Forgiveness. Jeez, what a subject. The deeper the shock of betrayal, the more we need to experience and process our pain—and the more we need to forgive. But forgiveness is hard. After years of therapy, I know that forgiveness is strongly recommended for our own healing, but it goes against who we are and what happened: “You hurt me. You broke my heart and I will never recover!”
Though I had read the November/December 2007 issue of Edgar Cayce’s Venture Inward magazine when it arrived, I had forgotten its contents. I pulled it out of a stack one day and opened to an article called The 40-Day Forgiveness Prayer By J. Everett Irion. “Hmmm,” I thought. “Forty days? That’s gotta be a serious forgiveness prayer. Could this work?”
Mr. Irion, who passed on in 1994, explains that at a conference on dream studies, he recommended to a man having a discouraging repetitive dream to say a little prayer to his deceased ex-wife once a day for forty days: “Mary, I am praying to you. Thank you, Mary, for doing to me all that you have done. Forgive me, Mary, for all that I have done to you.”
Then he recommended to this man who had only six months to live that he say a similar prayer to his unconscious, inner self: “John, I am praying to you. Thank you, John, for doing to me all that you have done. Forgive me, John, for all that I have done to you.” Mr. Irion recommended the man say the two-pronged prayer once a day for a week. John asked if he could use the prayer to reconcile with living people and the answer was yes.
One year later, Mr. Irion received a letter from John, who thanked him and reported that not only had he been completely healed, he had also just lived the best year of his life.
Inspired, I began the process and immediately noticed a resistance to the idea of thanking someone for hurting or betraying me. Faces of those who had wronged me appeared in my mind’s eye. They should apologize to me! I thought.
But what are we to do with those deep, old wounds eating away at us, which may be affecting the quality of our current relationships? I gotta do something, I thought, and decided to give it a try.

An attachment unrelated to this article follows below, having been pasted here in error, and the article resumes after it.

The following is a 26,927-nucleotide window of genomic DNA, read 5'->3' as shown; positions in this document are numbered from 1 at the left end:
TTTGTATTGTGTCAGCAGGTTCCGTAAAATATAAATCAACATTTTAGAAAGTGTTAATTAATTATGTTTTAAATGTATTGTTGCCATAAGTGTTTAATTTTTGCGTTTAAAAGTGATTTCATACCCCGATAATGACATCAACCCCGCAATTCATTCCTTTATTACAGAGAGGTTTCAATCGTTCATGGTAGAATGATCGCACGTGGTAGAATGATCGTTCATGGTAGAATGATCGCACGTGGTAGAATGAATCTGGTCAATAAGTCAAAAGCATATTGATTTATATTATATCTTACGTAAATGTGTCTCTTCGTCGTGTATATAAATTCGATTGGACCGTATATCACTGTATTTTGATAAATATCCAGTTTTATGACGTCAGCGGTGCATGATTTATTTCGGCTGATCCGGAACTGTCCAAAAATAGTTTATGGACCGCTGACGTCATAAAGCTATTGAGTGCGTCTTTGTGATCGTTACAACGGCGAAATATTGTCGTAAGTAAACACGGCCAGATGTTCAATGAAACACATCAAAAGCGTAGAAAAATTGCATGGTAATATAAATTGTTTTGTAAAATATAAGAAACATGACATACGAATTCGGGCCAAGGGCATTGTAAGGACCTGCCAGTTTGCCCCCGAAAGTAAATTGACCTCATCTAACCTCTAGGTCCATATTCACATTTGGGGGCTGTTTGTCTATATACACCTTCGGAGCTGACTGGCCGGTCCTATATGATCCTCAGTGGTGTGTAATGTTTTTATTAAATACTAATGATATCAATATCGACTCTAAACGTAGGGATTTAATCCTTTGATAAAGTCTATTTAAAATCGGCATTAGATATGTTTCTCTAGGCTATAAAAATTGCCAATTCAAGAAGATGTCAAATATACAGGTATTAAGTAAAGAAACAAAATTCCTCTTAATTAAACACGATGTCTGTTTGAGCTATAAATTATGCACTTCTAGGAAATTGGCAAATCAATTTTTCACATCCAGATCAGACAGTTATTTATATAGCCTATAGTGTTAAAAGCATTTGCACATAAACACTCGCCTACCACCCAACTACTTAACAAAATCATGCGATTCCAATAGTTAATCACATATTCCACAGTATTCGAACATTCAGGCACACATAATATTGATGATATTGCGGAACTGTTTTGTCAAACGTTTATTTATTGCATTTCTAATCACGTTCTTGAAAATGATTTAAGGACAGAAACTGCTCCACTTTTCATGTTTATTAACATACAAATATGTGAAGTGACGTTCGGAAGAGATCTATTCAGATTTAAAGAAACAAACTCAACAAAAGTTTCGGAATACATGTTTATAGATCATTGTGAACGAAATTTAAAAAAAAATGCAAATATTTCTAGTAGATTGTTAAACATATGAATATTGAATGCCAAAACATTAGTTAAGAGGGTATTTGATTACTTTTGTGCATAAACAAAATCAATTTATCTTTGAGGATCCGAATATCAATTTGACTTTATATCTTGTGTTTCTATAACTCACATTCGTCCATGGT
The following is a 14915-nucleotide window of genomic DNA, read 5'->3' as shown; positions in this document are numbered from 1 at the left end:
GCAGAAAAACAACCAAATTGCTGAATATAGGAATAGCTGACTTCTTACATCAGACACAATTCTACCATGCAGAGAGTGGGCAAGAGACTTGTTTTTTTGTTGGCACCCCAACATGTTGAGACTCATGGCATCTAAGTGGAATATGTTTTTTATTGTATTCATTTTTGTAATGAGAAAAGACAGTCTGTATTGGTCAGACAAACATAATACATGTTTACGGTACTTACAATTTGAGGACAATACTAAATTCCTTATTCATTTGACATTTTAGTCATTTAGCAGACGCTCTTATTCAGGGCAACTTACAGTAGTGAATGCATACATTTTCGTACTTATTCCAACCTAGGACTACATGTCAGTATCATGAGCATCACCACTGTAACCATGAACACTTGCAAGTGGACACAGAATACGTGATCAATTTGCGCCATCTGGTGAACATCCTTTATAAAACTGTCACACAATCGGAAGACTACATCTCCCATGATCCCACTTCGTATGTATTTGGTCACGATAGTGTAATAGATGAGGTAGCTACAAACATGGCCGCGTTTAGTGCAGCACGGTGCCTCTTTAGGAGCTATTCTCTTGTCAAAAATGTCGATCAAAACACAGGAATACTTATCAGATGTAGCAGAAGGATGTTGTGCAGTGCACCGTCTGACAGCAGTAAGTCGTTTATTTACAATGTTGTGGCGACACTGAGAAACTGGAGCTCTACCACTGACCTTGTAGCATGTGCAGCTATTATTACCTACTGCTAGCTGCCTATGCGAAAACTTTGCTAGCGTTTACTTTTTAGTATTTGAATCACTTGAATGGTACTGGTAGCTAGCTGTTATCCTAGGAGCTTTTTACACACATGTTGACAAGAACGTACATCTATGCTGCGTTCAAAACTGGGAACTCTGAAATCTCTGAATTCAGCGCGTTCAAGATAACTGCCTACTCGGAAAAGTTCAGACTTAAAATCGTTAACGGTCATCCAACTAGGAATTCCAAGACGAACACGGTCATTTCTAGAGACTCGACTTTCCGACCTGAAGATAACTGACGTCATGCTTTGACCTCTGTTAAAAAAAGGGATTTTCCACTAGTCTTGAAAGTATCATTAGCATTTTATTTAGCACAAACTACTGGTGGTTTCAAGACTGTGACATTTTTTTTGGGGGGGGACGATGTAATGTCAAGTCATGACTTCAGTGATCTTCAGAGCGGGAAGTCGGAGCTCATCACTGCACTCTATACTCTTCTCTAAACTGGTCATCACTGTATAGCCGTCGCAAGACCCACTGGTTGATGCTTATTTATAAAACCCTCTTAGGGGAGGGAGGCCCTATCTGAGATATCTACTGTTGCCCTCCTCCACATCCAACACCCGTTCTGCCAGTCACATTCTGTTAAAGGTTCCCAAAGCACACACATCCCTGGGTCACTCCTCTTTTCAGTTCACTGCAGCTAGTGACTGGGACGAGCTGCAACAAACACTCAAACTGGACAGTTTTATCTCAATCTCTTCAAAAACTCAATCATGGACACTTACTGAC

There were so many people for me to choose from, but I chose a medical professional who I believed had charged me for work I didn’t need, and I had connected those expenses in my mind to the little money my children and I had. I was angry and decided to begin with him.
I repeated this prayer every day, twice a day, for 40 days: “Dr. X, I am praying to you. Thank you for doing all that you have done to me. Forgive me, Dr. X, for all that I have done to you.”
It was very hard to mean those words in the beginning, but it got easier after a good portion of the forty days had passed. Near the end of the 40 days, I noticed a change. I saw how my own angry thoughts and emotions had fed the dark, confusing energy around us. I was an equal partner in the situation! With that, my anger was gone. The prayer had done its work.
Mr. Irion wrote that this process offers a good lesson: humility. He was right. It’s easy to forget when we have been wronged that we, in some way, played a historical part in what happened; and that the refusal to forgive continues to drag both parties down.
Prior to using this forgiveness prayer, I thought, “I need time to heal. Then I can forgive.” But many times, that’s an excuse to hold onto anger and self-righteousness. When that is the case, this 40-day prayer can be used immediately and very effectively. The most interesting thing about this prayer is, once you’ve used it, it changes your consciousness and you can’t hold onto anger or pity in the same way as before. You know a ‘truth’ then and you automatically move into, “Thank you for all that you’ve done to me. Please forgive me for all that I’ve done to you.”
Here is some more of his advice:
“After doing the prayer each day, put it out of mind so the prayer can do its work undisturbed by our thoughts, wishes and expectations. The best thing is not to expect any results.
Don’t tell the person to whom you are praying. Talking about it disturbs the operation of the unconscious at a very deep level. Keep track of the 40 days on a calendar. If you forget and miss a day, start at the beginning of the 40-day cycle again.
In a crisis, the prayer can be used over a shorter period of time. Instead of 40 days, use 40 hours. Instead of seven days, use seven hours, or seven minutes, repeating the prayer accordingly.
If you need help in diverting your attention from the prayer and any thoughts about results, try saying, “Thank you, Father,” as often as necessary. This can be said hundreds of times a day if you like.”
Go ahead. Release those chains around your neck!
*Quoted from the November/December 2007 issue of Edgar Cayce’s Venture Inwardmagazine, online at http://www.edgarcayce.org.
Related: A Humbling Experience